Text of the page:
August 25, 2014

THE SKED Fall Pilot Report: NBC’s “Constantine”


CONSTANTINE:  Friday 10PM on NBC starting October 24 – If Nothing Else is On… (but also Incomplete)

Disclaimer: Network pilots now in circulation aren’t necessarily in their final form. It’s not unusual for pilots to be reedited and re-scored, and in some cases even recast or reshot, before hitting the air. Consider these reports to be guides to the general style and content of the new shows coming your way.

PLAYERS:  DC Comics.  Series creators Daniel Cerrone (a showrunner, although not creator, of Dexter) and David S. Goyer (of DaVinci’s Demons and the Dark Knight movies).  Pilot director Neil Marshall, who’s best known for directing the “Blackwater” episode of Game of Thrones  Star Matt Ryan.  Warner Bros Television (a corporate relative of DC).

PREMISE:  John Constantine (Ryan) is a wise-cracking, cynical exorcist and foe of demons, who’s fighting for humanity in an attempt to win back his soul.

PILOT:  Constantine has undergone a major change not just of casting but of concept since its pilot was shot, so this summary will be briefer and more tentative than most.  (However, the original pilot will reportedly be aired with only minor reshoots before the series moves into its new direction with episode 2.)  The pilot set up its central storyline as the relationship between Constantine and Liv (Lucy Griffiths)–she was just discovering her own supernatural powers, and would have served as his apprentice, with the hint that she was going to play a part in a larger mythology.  All of that (including Griffiths) is now gone, and a new character played by Angelica Celaya will become the new female lead.

It’s unlikely, though, that the general tone of Constantine will change, which is that of a slightly edgy comic-book spectacle, considerably less lugubrious than the 2005 Keanu Reeves feature film version of the story.  As with The Flash and Gotham, it’s clear that DC/Warners spent an enormous amount of money on the pilot, and that level of production value is unlikely to be a regular feature of weekly series episodes.  Marshall is one of the more visceral TV directors, and he’s designed striking CG sequences that include a mental patient spewing insects and a citywide blackout.  Ryan is a likable lead, but his characterization in the pilot is slim; he spends most of his time quipping when he’s not actually driving out demons.  The only other continuing regular with much of a role is Harold Perrineau as the enigmatic angel Manny, who offers enigmatic advice about what’s happening in heaven and hell.  The development of Constantine as a character, and his relationship with the co-lead we haven’t met yet, will be crucial to the series.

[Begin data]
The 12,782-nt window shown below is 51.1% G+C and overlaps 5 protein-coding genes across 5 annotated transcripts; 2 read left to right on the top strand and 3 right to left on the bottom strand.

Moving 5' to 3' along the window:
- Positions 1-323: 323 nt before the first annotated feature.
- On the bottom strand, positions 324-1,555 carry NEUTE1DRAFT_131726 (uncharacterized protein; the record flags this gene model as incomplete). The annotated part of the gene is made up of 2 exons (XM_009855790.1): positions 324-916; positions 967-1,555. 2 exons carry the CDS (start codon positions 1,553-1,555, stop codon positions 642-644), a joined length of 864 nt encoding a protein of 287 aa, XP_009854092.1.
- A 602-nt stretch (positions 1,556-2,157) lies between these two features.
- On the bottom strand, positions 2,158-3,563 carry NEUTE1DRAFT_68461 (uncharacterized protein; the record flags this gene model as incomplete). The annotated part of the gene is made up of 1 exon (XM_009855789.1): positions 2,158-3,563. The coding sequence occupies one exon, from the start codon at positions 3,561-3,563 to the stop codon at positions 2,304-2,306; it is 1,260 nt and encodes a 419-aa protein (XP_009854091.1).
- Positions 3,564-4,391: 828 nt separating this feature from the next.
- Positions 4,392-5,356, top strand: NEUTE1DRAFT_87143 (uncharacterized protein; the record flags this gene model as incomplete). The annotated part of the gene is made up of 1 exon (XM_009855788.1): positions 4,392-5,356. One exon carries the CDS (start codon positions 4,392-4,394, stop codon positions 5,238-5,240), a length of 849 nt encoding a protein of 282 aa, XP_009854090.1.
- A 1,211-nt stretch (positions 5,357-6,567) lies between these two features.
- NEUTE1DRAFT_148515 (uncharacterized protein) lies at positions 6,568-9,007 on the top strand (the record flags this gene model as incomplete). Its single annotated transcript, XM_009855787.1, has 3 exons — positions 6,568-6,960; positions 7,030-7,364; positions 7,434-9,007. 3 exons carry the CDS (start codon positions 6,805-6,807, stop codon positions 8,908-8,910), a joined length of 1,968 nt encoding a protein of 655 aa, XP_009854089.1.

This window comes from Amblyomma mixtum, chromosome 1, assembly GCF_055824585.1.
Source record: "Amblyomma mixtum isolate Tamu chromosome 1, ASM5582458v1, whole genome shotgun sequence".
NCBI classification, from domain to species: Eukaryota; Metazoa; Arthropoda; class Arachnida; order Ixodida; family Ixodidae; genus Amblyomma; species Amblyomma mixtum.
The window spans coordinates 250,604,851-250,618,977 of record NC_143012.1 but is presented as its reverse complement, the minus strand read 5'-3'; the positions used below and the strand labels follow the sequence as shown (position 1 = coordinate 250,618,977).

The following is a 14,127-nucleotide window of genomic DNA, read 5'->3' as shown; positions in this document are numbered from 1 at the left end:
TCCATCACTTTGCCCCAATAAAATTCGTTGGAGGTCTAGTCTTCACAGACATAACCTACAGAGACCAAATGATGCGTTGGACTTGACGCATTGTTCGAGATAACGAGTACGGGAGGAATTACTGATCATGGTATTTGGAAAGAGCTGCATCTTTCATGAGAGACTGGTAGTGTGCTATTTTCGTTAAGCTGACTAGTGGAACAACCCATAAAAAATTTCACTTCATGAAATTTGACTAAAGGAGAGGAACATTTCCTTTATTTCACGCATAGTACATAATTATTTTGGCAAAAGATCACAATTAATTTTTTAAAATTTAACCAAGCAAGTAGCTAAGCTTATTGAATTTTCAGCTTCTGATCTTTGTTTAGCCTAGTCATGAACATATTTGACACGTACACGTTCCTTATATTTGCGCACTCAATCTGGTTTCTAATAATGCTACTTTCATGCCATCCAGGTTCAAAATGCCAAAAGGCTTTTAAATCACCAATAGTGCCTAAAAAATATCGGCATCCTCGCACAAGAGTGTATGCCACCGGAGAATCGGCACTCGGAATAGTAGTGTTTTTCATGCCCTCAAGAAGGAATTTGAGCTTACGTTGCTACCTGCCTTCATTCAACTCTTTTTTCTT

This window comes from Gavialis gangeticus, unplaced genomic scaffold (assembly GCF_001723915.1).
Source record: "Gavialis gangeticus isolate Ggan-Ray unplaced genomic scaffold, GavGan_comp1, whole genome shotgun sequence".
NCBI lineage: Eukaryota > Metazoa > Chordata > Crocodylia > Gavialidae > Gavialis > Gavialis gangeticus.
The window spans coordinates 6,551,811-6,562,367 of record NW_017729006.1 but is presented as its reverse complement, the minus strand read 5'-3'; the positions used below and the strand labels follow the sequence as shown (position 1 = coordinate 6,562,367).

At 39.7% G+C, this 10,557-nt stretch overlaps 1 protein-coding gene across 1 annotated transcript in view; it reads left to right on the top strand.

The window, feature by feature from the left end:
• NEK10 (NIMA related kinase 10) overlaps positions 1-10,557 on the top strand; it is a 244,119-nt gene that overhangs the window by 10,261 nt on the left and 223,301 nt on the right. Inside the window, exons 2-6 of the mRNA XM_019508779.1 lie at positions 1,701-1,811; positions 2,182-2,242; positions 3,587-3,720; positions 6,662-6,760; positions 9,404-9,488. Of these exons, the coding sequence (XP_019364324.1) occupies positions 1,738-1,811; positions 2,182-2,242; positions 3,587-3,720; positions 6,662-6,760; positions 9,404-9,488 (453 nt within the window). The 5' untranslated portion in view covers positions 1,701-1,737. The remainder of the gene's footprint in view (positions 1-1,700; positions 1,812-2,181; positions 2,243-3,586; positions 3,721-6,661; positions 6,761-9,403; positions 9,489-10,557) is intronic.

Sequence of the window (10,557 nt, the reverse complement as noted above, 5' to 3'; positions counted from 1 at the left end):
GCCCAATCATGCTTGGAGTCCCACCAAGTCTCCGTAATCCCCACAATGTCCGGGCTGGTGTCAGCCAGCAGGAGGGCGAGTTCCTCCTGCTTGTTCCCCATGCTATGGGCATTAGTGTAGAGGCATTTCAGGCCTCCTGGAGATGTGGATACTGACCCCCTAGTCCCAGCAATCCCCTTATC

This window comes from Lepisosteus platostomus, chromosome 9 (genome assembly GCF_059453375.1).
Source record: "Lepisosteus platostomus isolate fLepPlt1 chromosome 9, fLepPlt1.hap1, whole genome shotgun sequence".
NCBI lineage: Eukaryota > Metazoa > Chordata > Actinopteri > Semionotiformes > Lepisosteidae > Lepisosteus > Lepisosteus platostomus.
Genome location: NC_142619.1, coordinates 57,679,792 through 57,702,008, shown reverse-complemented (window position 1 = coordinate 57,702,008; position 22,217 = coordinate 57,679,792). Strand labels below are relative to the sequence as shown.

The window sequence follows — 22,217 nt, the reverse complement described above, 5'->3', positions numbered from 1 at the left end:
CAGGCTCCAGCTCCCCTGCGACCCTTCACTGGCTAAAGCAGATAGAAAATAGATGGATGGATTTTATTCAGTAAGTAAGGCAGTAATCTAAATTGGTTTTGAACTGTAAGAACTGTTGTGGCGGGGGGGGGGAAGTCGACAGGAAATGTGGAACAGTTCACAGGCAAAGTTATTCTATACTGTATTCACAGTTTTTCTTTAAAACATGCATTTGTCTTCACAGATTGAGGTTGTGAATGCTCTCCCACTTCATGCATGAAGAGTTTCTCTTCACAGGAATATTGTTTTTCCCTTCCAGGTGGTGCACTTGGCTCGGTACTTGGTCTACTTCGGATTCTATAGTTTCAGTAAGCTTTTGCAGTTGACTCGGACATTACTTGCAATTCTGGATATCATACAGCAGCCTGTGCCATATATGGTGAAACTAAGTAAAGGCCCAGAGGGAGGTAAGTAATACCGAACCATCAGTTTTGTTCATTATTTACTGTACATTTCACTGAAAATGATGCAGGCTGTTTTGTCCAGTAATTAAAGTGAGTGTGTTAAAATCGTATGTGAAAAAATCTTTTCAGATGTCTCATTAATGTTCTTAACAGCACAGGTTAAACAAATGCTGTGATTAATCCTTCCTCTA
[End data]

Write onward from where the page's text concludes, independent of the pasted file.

PROSPECTS:  Constantine has the ideal spot on NBC’s schedule for its brand of mystical action-adventure, following Grimm on Friday nights.  It will almost certainly do better than the much darker and more violent Dracula and Hannibal in that hour (let alone Crossbones).  The only thing keeping it from being a sure thing is a business issue:  since it’s a standard US series and not an international co-production like those other shows, NBC is probably paying a considerably higher license fee for it, so to justify its investment, Constantine will need to be a substantially bigger hit than those two.  Assuming the series can get its act together during its initial run of episodes, that shouldn’t require supernatural intercession.



About the Author

Mitch Salem
MITCH SALEM has worked on the business side of the entertainment industry for 20 years, as a senior business affairs executive and attorney for such companies as NBC, ABC, USA, Syfy, Bravo, and BermanBraun Productions, and before that, at the NY law firm of Weil, Gotshal & Manges. During all that, he has more or less constantly been going to the movies and watching TV, and writing about both since the 1980s. His film reviews also currently appear on and In addition, he is co-writer of an episode of the television series "Felicity."